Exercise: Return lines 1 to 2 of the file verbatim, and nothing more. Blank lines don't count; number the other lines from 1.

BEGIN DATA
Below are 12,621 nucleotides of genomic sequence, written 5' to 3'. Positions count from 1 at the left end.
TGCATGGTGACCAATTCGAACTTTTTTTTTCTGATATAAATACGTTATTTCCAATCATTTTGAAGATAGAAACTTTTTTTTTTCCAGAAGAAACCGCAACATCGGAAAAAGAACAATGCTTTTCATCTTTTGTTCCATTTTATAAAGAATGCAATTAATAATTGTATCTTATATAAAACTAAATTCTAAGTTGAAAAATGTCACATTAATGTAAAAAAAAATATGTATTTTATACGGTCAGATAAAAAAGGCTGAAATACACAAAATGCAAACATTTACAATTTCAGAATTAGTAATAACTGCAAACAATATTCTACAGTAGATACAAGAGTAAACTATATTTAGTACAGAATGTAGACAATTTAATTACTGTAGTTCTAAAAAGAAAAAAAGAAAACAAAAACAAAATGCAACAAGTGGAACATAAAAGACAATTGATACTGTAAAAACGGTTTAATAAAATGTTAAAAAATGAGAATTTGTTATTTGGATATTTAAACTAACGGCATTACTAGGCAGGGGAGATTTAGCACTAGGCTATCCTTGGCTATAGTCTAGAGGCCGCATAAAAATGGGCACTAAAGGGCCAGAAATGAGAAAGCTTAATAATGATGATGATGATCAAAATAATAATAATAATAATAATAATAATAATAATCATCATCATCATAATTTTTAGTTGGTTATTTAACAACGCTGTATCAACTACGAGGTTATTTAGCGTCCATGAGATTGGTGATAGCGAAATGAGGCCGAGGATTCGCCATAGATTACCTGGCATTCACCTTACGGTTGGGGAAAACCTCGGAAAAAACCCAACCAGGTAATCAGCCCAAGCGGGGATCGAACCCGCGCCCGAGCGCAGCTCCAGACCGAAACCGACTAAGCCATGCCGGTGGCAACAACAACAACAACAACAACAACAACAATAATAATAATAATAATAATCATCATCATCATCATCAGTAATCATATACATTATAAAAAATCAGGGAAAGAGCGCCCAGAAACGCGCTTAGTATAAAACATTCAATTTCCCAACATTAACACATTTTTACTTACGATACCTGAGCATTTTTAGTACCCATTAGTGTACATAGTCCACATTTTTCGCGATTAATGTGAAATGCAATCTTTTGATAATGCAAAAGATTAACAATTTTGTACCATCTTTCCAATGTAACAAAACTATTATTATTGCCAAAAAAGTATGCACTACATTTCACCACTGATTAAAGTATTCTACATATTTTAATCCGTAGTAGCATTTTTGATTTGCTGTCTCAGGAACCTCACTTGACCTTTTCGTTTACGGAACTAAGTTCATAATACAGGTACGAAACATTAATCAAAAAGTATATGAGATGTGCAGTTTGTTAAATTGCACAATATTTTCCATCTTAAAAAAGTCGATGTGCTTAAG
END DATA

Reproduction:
Below are 12,621 nucleotides of genomic sequence, written 5' to 3'. Positions count from 1 at the left end.
TGCATGGTGACCAATTCGAACTTTTTTTTTCTGATATAAATACGTTATTTCCAATCATTTTGAAGATAGAAACTTTTTTTTTTCCAGAAGAAACCGCAACATCGGAAAAAGAACAATGCTTTTCATCTTTTGTTCCATTTTATAAAGAATGCAATTAATAATTGTATCTTATATAAAACTAAATTCTAAGTTGAAAAATGTCACATTAATGTAAAAAAAAATATGTATTTTATACGGTCAGATAAAAAAGGCTGAAATACACAAAATGCAAACATTTACAATTTCAGAATTAGTAATAACTGCAAACAATATTCTACAGTAGATACAAGAGTAAACTATATTTAGTACAGAATGTAGACAATTTAATTACTGTAGTTCTAAAAAGAAAAAAAGAAAACAAAAACAAAATGCAACAAGTGGAACATAAAAGACAATTGATACTGTAAAAACGGTTTAATAAAATGTTAAAAAATGAGAATTTGTTATTTGGATATTTAAACTAACGGCATTACTAGGCAGGGGAGATTTAGCACTAGGCTATCCTTGGCTATAGTCTAGAGGCCGCATAAAAATGGGCACTAAAGGGCCAGAAATGAGAAAGCTTAATAATGATGATGATGATCAAAATAATAATAATAATAATAATAATAATAATAATCATCATCATCATAATTTTTAGTTGGTTATTTAACAACGCTGTATCAACTACGAGGTTATTTAGCGTCCATGAGATTGGTGATAGCGAAATGAGGCCGAGGATTCGCCATAGATTACCTGGCATTCACCTTACGGTTGGGGAAAACCTCGGAAAAAACCCAACCAGGTAATCAGCCCAAGCGGGGATCGAACCCGCGCCCGAGCGCAGCTCCAGACCGAAACCGACTAAGCCATGCCGGTGGCAACAACAACAACAACAACAACAACAACAATAATAATAATAATAATAATCATCATCATCATCATCAGTAATCATATACATTATAAAAAATCAGGGAAAGAGCGCCCAGAAACGCGCTTAGTATAAAACATTCAATTTCCCAACATTAACACATTTTTACTTACGATACCTGAGCATTTTTAGTACCCATTAGTGTACATAGTCCACATTTTTCGCGATTAATGTGAAATGCAATCTTTTGATAATGCAAAAGATTAACAATTTTGTACCATCTTTCCAATGTAACAAAACTATTATTATTGCCAAAAAAGTATGCACTACATTTCACCACTGATTAAAGTATTCTACATATTTTAATCCGTAGTAGCATTTTTGATTTGCTGTCTCAGGAACCTCACTTGACCTTTTCGTTTACGGAACTAAGTTCATAATACAGGTACGAAACATTAATCAAAAAGTATATGAGATGTGCAGTTTGTTAAATTGCACAATATTTTCCATCTTAAAAAAGTCGATGTGCTTAAG